Before you start reading what I hope will be an insightful article, I would like to invite you to spend 5 minutes and do the following exercise:
Remove all distractions near you – particularly your smartphone – then try to empty your mind of those wandering thoughts, close your eyes and just listen. I’ll wait.
If you’re like most people, then you probably managed to capture an array of sounds, like the awkward vibrations from your air conditioning, the water dripping in the sink, or perhaps the birds chirping in a nearby tree. It is also likely that some visual sensations were triggered as well. However, what is perhaps more interesting is that you only now realized what was “playing in the background”. It’s almost like you needed to be triggered to recognize that.
In fact, you did.
This simple activity, used by trainers and facilitators worldwide almost always yields the same results. The key learning point is that, unlike hearing, which is simple access to acoustic information, listening is a more complex psychological procedure that involves interpreting and understanding the significance of a sensory experience.
Consequently, listeningis an acquired skill that allows you to attach meaning to sounds.
Why Listening Matters
Amidst the age of reality, life has become too loud and too noisy.
That is perhaps one reason that explains why we are losing whatever remains of our mediocre listening abilities. The tools – like digital recorders and voice notes we have developed to capture sounds are an attestation to that statement.
As Social Media evolved, chatting replaced dialogue, and “sound bytes” overthrew reports. Consequently, listening arguably became THE most undermined business skill of all.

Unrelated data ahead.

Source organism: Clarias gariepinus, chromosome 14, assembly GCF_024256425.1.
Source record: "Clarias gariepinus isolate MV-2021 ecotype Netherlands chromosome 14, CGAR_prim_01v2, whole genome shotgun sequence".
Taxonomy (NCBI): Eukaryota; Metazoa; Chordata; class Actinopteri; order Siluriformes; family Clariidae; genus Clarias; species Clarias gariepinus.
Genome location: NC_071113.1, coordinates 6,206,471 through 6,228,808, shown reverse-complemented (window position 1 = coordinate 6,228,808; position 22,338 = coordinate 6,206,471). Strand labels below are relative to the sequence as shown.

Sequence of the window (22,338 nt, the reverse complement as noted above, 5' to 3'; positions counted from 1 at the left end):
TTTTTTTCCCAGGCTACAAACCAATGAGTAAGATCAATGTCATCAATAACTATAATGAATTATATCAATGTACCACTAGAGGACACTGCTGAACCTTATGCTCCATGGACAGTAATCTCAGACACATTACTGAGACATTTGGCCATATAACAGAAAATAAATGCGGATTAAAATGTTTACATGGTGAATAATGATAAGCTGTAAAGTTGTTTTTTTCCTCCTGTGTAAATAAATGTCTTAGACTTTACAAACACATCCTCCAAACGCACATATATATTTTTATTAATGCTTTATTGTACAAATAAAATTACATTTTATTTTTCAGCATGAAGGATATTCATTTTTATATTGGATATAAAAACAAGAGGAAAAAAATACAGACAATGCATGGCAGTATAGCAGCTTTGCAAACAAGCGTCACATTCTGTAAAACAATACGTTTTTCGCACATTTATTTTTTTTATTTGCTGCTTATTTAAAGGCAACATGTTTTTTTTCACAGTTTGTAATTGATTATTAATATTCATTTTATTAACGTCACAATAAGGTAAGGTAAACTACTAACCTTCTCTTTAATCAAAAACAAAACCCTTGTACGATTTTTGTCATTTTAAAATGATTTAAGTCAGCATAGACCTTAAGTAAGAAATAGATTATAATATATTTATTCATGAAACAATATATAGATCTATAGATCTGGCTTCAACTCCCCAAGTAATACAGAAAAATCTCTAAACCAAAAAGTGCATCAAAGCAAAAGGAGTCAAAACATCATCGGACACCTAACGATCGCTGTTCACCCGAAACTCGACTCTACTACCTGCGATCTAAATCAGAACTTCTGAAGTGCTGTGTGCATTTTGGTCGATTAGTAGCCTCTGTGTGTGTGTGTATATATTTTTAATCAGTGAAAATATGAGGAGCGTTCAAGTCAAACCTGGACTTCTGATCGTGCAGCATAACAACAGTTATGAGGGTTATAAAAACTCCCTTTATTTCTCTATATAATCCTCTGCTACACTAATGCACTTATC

Nonetheless, we know that listening is quintessential to acquire and master because it allows you to truly connect with and understand others. It helps unveil consumer insights and enables empathy and rapport building, which are crucial to understand your peers’ and customers’ needs.
Additionally, excellent listeners enjoy the following benefits:
– Better understanding and proactive conflict transformation.
– Greater appreciation as a person.
– Superior, faster and more efficient results.
– Enhanced relationships on the professional and person fronts.
– Higher customer conversion rates due to genuine interest.
– Improved problems solving skills.
– Cultivated data-driven decision making.
– Developed leadership and management skills.
Moreover, listening skills will improve your productivity, as well as your ability to influence, persuade and negotiate.
Maybe we don’t listen because we simply can’t
As we explored in the beginning, the mere desire to truly listen enrolls our brain’s cognitive abilities by triggering concentration and focus, both of which come at an extremely high mental cost. That alone makes us genetically predisposed to refrain from tackling this energy-depleting activity. Such is our daily curse.